"Thank you for coming out, and thank you for showing the interest in the show. Michelle (King’s) and my moms keep sending us emails linking to great complimentary articles and reviews of ('The Good Wife'). So we’re very aware of what support we get from the critical community...and our moms are very aware of it, too." -

"I wouldn’t say they (CBS) ever ask us to make things more morally clear. I mean, sometimes cases need to be made clear. And in terms of what we can do on broadcast versus cable, I think we can pretty much do it all except say 'fuck.'” -

"(The title) 'The Good Wife' was always meant ironically. I think it’s actually very descriptive. I think the comment I made was it would have been nice to be ironic and call it 'The Sexy Wife' or 'The Sexy Wife Whose Husband Goes Down On Her' or something like that. That might have brought in more people." -

I read something about Pope John the Pope John Paul, is it, the Polish Pope. And it was from a Catholic theologian who said he wrote, actually, 'Habet duos testiculos et bene pendentes.' He said, 'This man is well hung. That’s why he deserved to be Pope.' Now, certain things the Vatican will not reveal to all of us, but there is a chair, apparently, a Porphyry Chair, with a large circular hole in it to so these examinations can be made. Now, many people will deny that, but I’ve read I read reputable historians who says it happens, okay? Perhaps no longer, but then it did." -

"I think (Rodrigo Borgia) is a pretty good guy just doing the best he can. I mean, power corrupts, you know. It was a time quite unlike the time we live in today. There were murders in Rome every night, poisonings most weekends. There was incest here and sodomy there. You know, it was a good old rolling, rollicking society. And if you’ve got to try and run that, which the Pope attempts to do, then, of course, you’ve got to play by some of the games, by some of the rules that society follows. I didn’t judge him at all. I just tried to hang on by the hang onto the position and do what he wanted too. I think it’s up to the audience to say what is good, what is wrong, what is right, and then think how much wonder how much has changed as you look at present day Italy or present day almost anywhere of power. I think there are huge parallels about what people get up to in order to hang on to power and in order to get their way. I don’t think anything has changed, and perhaps those thoughts will go through our minds when we judge these people. I played him. I thought I was quite a good guy. But George Bush probably thought he was quite a good guy, too." -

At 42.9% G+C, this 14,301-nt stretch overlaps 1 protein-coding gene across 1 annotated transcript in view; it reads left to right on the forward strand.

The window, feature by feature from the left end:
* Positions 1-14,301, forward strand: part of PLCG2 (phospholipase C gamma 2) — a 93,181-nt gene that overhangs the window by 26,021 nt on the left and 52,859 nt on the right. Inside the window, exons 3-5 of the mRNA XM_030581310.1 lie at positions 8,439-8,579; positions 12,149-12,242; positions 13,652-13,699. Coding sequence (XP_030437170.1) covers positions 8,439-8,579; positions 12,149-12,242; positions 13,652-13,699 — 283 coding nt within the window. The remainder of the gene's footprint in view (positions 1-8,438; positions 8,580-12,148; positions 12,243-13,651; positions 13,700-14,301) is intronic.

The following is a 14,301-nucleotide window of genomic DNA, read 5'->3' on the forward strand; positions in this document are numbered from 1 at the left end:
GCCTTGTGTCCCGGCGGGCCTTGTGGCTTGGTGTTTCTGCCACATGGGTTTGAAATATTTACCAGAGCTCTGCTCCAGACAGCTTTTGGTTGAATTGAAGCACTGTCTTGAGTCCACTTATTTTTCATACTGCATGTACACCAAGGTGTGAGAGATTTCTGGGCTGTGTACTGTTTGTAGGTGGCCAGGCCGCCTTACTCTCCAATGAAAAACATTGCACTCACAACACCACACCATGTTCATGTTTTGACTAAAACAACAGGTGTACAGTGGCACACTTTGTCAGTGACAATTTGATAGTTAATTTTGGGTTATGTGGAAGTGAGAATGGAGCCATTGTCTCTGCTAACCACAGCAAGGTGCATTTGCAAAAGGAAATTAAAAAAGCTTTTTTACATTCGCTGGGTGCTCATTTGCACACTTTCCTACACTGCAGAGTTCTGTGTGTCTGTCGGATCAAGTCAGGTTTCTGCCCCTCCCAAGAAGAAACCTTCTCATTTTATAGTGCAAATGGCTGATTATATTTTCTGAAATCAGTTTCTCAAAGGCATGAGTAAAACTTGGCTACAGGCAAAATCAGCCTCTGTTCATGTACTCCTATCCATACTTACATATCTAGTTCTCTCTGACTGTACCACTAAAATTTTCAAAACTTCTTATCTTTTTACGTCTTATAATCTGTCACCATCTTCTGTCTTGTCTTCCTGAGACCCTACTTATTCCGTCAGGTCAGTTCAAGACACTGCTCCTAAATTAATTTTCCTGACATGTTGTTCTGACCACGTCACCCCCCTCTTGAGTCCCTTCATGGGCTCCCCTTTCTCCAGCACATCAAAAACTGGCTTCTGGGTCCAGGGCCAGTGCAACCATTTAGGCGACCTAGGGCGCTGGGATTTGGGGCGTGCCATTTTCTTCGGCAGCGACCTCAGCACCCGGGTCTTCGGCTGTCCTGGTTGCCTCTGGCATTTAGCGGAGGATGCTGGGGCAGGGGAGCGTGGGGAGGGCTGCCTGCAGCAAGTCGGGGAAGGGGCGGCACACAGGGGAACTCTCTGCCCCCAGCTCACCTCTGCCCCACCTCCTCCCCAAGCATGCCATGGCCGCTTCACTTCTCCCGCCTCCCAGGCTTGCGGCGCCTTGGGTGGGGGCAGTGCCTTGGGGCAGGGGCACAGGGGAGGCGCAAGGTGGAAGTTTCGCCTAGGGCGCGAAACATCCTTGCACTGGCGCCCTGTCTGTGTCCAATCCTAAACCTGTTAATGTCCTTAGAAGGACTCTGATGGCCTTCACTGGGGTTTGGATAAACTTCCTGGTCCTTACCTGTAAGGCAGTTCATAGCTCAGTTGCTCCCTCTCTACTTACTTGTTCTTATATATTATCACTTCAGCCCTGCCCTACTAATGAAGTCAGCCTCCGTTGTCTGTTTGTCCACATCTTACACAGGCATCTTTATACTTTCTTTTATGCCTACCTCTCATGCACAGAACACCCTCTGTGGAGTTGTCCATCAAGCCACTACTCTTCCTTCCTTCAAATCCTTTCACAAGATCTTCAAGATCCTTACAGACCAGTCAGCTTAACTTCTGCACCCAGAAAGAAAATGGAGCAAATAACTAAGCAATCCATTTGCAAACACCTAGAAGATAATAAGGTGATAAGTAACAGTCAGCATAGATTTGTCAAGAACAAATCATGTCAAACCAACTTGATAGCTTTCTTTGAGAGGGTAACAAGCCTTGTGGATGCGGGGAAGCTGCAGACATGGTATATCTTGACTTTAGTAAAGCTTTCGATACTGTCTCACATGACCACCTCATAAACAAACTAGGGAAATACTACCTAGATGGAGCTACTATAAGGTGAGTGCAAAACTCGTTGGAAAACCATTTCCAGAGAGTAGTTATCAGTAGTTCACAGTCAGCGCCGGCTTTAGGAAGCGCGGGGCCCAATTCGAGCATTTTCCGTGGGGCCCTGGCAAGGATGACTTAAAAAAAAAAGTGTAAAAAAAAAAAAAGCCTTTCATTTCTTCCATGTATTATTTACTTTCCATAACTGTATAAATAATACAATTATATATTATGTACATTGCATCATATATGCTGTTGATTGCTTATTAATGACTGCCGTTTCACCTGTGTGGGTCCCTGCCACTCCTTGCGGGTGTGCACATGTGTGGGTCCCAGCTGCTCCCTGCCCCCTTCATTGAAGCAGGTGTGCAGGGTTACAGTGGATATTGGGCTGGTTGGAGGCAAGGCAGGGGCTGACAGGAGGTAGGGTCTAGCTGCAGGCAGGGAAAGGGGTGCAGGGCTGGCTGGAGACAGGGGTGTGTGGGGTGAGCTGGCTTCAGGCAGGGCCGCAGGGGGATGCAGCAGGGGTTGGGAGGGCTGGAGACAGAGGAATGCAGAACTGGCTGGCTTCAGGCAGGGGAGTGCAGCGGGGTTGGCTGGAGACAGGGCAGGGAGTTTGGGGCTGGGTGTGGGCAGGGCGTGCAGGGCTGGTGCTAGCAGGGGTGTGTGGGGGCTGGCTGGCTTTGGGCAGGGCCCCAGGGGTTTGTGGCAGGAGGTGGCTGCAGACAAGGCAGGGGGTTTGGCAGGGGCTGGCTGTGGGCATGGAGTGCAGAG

"As a director, ('The Borgias') is a nightmare because (the actors) all come with the books about their character. 'Hang on, I didn’t do that. Look, it says here he did this. It says here he did that.' Stop, please.” -

: You know, I think we’ve always had great luck, first and foremost, (getting guest stars for 'Californication.') But as we go along, it seems we attract more people. You know, we get a lot of calls of, like, 'So and so would love to do the show.' This year that didn’t happen. We had to actually go out and aggressively find people. But we had Carla (Gugino), who I told her when we first met that I was a fan for a long time. And I don’t know if she believed me, but that was very true. And it was so awesome to get her. Rob Lowe was a complete accident. We went after him. His agent told us he was unavailable. Then David’s hairstylist somehow made it happen. : That’s Hollywood for you. : It’s a long story, but my hairstylist can make a lot of shit happen. : It’s really more of a hair ninja.